ST JOHN HENRY NEWMAN’s critical attitude, first, to the Roman Catholic Church, and then to the Church of England, could help both Communions grow closer together, the RC Archbishop of Birmingham, the Most Revd Bernard Longley, has said.
The newly canonised Victorian scholar and priest had not been not shy about his objections to some RC traditions in the first half of his life, the Archbishop recalled.
“As an Anglican, he had some uncomplimentary things to say about Roman Catholic practices. And, as a Roman Catholic, he did not spare his criticism of Anglican ways. Newman’s insight can help both our Communions to change and to grow closer in the future.”
Archbishop Longley was preaching at a special evensong in the University Church of St Mary the Virgin, Oxford, where Newman was Vicar from 1828 until 1843.
St Mary’s was an especially appropriate setting for the ecumenical service, the Archbishop said, as it commemorated, side by side, 16th-century martyrs of both Churches who had died in Oxford.
“This gathering is itself a powerful sign of our commitment to continue to pray and strive for the unity of the Church,” he said. “It offers us a welcome opportunity to demonstrate the unity of faith we already share together.”
Anglicans from Oxford, including the Bishop, Dr Steven Croft, were among those present in St Peter’s Square, Rome, for the canonisation mass on Sunday (News, 18 October).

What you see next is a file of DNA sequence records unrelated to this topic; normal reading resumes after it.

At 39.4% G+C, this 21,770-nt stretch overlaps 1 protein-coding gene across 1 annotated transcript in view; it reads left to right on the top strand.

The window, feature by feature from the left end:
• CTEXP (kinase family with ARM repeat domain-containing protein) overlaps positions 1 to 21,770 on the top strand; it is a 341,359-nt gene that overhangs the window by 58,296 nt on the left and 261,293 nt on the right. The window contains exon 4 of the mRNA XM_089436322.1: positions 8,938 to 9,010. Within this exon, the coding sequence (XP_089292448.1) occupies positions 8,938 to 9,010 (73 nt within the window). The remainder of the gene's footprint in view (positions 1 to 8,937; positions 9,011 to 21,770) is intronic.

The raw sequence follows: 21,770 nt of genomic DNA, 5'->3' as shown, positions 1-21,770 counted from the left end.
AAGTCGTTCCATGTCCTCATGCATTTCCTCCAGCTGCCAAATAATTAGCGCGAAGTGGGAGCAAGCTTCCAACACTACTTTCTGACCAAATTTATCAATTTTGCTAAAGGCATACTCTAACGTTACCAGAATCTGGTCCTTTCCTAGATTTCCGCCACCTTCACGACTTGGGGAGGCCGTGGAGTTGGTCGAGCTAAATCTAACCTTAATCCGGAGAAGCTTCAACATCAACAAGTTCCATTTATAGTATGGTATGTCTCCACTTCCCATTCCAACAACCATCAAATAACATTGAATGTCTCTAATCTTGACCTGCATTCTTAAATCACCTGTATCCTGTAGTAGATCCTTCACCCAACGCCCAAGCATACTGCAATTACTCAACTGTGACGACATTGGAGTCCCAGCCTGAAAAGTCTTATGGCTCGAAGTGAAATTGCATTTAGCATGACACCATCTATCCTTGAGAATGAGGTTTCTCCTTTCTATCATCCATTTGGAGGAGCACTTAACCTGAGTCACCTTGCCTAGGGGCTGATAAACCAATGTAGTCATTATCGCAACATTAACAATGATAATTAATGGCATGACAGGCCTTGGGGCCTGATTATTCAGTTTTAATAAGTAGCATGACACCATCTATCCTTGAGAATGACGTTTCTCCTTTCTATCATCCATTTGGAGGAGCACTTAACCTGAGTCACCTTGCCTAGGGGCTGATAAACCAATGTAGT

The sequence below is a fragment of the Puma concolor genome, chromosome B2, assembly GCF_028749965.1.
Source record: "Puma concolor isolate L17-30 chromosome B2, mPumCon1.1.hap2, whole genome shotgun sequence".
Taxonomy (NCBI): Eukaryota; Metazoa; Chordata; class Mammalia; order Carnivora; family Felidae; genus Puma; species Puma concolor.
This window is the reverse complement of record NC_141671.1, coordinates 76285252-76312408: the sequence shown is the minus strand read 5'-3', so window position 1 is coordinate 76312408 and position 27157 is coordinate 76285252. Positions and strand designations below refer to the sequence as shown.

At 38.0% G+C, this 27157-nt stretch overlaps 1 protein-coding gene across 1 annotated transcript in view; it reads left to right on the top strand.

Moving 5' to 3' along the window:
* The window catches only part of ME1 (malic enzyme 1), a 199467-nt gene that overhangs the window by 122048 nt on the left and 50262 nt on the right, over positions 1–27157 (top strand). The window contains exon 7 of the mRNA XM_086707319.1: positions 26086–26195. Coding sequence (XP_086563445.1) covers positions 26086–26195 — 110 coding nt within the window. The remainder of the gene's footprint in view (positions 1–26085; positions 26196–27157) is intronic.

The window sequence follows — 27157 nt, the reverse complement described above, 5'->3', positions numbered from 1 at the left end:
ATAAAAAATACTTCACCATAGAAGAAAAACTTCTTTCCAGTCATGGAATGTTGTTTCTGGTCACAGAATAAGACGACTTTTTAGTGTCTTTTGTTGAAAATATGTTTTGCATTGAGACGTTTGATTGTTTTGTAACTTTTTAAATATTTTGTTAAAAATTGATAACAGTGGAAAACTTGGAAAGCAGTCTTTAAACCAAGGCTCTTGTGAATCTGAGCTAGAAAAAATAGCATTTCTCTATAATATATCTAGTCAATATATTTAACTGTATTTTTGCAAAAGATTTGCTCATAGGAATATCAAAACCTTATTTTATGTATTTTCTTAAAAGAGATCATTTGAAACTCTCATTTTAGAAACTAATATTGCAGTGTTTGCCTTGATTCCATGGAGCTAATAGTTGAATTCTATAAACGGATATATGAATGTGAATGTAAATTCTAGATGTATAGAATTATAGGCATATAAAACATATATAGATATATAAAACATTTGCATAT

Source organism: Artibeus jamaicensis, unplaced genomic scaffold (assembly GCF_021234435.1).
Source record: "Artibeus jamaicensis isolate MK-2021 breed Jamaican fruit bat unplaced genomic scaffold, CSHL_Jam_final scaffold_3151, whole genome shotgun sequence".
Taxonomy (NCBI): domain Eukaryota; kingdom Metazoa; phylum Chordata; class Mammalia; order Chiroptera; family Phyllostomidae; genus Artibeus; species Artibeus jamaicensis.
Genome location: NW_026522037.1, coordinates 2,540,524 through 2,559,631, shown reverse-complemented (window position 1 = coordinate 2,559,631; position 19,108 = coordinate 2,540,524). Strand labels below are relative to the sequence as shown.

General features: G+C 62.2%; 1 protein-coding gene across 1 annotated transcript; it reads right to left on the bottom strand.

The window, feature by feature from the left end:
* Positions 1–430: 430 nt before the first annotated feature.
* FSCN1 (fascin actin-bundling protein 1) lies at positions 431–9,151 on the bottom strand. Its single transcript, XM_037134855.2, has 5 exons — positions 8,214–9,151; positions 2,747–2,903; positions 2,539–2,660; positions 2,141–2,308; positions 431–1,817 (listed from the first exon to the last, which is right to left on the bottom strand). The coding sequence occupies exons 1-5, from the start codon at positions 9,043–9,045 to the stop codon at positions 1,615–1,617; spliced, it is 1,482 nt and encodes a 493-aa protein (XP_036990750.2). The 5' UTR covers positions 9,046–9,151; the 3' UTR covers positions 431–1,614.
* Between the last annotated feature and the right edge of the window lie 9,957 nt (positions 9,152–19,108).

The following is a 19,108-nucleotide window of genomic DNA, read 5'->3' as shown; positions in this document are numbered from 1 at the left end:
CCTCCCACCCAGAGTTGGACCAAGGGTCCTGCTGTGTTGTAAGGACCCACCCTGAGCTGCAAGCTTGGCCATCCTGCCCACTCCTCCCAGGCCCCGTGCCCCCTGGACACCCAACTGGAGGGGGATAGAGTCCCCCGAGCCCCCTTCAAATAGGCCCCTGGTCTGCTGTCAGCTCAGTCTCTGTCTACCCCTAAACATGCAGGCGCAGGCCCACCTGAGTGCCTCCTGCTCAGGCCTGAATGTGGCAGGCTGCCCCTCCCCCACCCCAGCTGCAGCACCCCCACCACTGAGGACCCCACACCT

Each hymn at the evensong in the University Church was by Newman, and the Vicar of St Mary’s, the Revd Dr William Lamb, also quoted one of Newman’s best-known prayers. The canticles were Byrd’s Second Service, and the anthem was an Ave Maria by Parsons.
After praying for each of the parishes and oratories that Newman was associated with, Dr Lamb concluded: “Pray, as we celebrate his legacy together, we may renew our commitment to the unity of our Churches.”
Quoting Pope Francis’s encyclical Evangelii Gaudium, Archbishop Longley reminded the congregation that unity came from a “common purpose” and sharing in the gifts of the Holy Spirit.
“If we really believe in the abundantly free working of the Holy Spirit, we could learn so much from one another. Tonight, we are here in thanksgiving for the gifts of John Henry Newman to the Church.
“And we ask that his prayers and example will indeed help us find the unity for which Christ prayed: ‘May they all be one.’ St John Henry Newman: pray for us.”
As part of its Newman programme, St Mary’s hosted a lecture by Bishop Robert Barron, RC Auxiliary Bishop of Los Angeles, organised by the Oxford Oratory and the Thomistic Institute at Blackfriars, on Wednesday evening; and an exhibition in the Adam De Brome chapel continues until 28 October. Dr Lamb has contributed a podcast to the Journeying with Newman series.